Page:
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3 thoughts on “Disney’s Distressing Damsels

  1. It is very interesting how the style of the Disney princesses has changed over the years. They seem to have changed in line with the current fashion for looks in dolls – these days, dolls seem to have huge heads and massive eyes. I can only hope that, as a result, little girls view these characters as a complete fiction and not something to aspire to.

    It’s a different story when it comes to aspects other than the way the ‘princess’ looks though. Like you say, having the male characters so much larger than the female ones could have a subconscious effect on kids. In addition, the treatment of older female characters has always been poor. Disney used to have the excuse that it was working to ancient fairy tales but they’ve always made changes to them, and… don’t they write their own stories these days?

  2. Where does this big head big eye thing icome from anyway? Can it really just be a ploy that makes it easier for companies to create dolls and more merchandise? I remember my Sindy dolls having a 1950’s body shape but still massive eyes and massive heads! I am deeply cynical about all of this and strongly believe that corps like Disney and doll manfacturers couldn’t give a stuff about the mental well being and body image of young girls; if false beauty images sell then exploitation of young minds and the harvesting of fertile self esteems are fair game – its all about the money!

  3. I totally agree @lipsticklori, but I think the huge number of YouTube hair and makeup tutorials showing how to get Rapunzel’s or Elsa’s look (and not just for costumes, but in a normalised fashion) show that there are young women who certainly do look at disney characters as aspirational.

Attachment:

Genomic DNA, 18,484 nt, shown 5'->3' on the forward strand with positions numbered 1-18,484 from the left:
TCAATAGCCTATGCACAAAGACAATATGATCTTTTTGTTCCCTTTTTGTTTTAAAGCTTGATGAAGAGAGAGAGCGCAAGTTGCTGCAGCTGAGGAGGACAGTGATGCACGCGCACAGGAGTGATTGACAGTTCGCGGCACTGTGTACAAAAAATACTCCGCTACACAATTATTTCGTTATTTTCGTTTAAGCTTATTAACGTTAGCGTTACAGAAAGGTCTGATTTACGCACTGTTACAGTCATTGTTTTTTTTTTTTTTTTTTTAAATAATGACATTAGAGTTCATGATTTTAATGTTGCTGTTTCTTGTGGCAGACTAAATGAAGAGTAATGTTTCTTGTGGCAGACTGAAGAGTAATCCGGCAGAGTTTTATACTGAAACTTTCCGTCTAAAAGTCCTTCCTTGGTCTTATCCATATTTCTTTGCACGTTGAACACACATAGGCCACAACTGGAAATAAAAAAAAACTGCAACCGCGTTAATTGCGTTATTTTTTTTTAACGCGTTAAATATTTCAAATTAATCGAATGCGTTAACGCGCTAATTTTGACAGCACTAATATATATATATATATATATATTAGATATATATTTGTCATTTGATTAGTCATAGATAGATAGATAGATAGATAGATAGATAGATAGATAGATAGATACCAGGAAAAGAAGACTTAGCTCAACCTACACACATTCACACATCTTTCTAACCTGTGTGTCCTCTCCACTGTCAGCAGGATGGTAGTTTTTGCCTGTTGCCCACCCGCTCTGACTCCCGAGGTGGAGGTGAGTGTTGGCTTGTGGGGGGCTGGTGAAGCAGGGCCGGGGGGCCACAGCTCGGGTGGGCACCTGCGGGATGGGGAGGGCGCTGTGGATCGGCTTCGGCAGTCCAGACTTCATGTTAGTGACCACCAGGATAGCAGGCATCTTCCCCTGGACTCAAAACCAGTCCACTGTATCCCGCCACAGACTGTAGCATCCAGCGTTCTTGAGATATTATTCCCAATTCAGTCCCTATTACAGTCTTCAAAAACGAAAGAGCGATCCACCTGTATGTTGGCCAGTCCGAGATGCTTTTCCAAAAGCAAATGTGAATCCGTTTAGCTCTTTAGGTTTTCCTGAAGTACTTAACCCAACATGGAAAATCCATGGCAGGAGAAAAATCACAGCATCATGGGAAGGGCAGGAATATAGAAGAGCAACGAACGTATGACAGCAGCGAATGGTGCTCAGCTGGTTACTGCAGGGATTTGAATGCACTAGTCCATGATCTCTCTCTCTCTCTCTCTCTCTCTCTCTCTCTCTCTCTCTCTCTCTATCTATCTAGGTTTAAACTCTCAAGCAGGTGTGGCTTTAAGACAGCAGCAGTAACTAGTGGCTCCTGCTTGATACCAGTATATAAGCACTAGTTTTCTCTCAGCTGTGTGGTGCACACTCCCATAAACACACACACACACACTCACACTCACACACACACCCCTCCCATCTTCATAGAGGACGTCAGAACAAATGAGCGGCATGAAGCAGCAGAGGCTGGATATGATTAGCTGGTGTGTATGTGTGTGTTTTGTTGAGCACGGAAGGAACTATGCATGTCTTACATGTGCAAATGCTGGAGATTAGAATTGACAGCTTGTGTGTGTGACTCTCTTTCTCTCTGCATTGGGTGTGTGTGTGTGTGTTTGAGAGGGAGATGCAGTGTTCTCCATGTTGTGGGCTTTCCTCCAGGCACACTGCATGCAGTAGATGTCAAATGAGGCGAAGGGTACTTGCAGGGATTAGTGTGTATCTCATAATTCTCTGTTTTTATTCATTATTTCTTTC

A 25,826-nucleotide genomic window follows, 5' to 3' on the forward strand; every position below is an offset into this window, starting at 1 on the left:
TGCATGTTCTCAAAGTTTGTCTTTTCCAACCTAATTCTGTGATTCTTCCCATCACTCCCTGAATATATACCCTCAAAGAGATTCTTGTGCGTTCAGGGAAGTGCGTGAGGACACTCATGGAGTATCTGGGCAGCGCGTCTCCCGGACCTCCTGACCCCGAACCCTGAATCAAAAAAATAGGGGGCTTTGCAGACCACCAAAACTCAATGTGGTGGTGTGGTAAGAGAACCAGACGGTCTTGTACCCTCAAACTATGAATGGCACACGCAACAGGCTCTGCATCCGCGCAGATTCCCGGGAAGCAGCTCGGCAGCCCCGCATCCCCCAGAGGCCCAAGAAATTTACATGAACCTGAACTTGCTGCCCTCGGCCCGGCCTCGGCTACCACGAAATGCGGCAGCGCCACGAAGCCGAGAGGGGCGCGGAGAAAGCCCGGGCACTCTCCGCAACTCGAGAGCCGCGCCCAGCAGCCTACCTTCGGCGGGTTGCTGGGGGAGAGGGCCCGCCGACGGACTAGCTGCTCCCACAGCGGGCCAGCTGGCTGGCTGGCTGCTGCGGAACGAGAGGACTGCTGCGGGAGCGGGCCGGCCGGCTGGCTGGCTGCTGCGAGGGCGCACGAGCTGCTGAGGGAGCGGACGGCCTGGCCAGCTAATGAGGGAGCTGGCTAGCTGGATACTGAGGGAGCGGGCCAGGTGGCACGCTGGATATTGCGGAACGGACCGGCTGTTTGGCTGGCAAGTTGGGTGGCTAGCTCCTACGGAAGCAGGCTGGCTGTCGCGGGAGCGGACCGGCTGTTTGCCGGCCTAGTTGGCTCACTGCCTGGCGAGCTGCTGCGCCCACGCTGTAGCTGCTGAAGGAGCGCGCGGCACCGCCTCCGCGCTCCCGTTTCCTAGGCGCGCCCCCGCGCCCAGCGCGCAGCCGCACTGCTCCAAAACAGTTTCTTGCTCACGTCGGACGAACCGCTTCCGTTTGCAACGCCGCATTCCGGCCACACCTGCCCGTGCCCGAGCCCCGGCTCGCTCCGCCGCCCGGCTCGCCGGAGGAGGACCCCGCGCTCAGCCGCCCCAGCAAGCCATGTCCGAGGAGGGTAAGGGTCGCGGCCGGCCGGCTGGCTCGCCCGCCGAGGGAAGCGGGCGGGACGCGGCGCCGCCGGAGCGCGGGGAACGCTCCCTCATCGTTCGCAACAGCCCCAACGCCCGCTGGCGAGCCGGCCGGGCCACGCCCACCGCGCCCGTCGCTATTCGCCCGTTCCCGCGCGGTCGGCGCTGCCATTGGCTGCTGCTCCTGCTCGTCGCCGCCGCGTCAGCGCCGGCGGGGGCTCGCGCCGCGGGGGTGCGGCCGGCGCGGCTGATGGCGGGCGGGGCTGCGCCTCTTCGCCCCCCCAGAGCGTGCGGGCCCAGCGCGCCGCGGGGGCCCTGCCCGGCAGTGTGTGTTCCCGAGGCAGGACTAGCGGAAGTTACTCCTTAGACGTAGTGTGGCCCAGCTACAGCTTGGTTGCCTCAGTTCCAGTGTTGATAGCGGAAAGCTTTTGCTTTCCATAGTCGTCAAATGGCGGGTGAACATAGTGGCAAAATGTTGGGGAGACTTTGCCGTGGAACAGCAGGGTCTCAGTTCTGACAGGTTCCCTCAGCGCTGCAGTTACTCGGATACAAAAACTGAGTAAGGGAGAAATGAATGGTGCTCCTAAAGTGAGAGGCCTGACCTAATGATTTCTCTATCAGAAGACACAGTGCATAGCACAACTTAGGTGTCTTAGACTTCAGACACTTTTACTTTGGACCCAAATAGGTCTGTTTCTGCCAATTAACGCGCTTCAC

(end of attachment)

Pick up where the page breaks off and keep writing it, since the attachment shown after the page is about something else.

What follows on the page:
As far as I’m aware, they are still using the old folklore/ legend/ historical angle to justify their characterisation of certain princesses. For instance, Mulan is still marketed in full geisha costume, despite the fact that in the film narrative, Mulan rejects this in favour of going to war dressed as a man.
    I also think that toy companies have a huge amount of (rather unchecked) influence over children, and again, I’m picking on tiny details, but the wedding Rapunzel doll sold in the Disney Store, has long blonde hair, even though by this point in the film narrative, Rapunzel’s hair is short and brown. Are Disney telling children subconsciously that it isn’t desirable to have short brown hair, even though it signifies Rapunzel’s freedom in the film?
    Perhaps I’m reading too much into it, but again I feel that this is part of a much wider issue affecting young children, partly because of the media they are exposed to, but also due to the clothes and toys that are bought for them, I could write about this forever!
    Imogen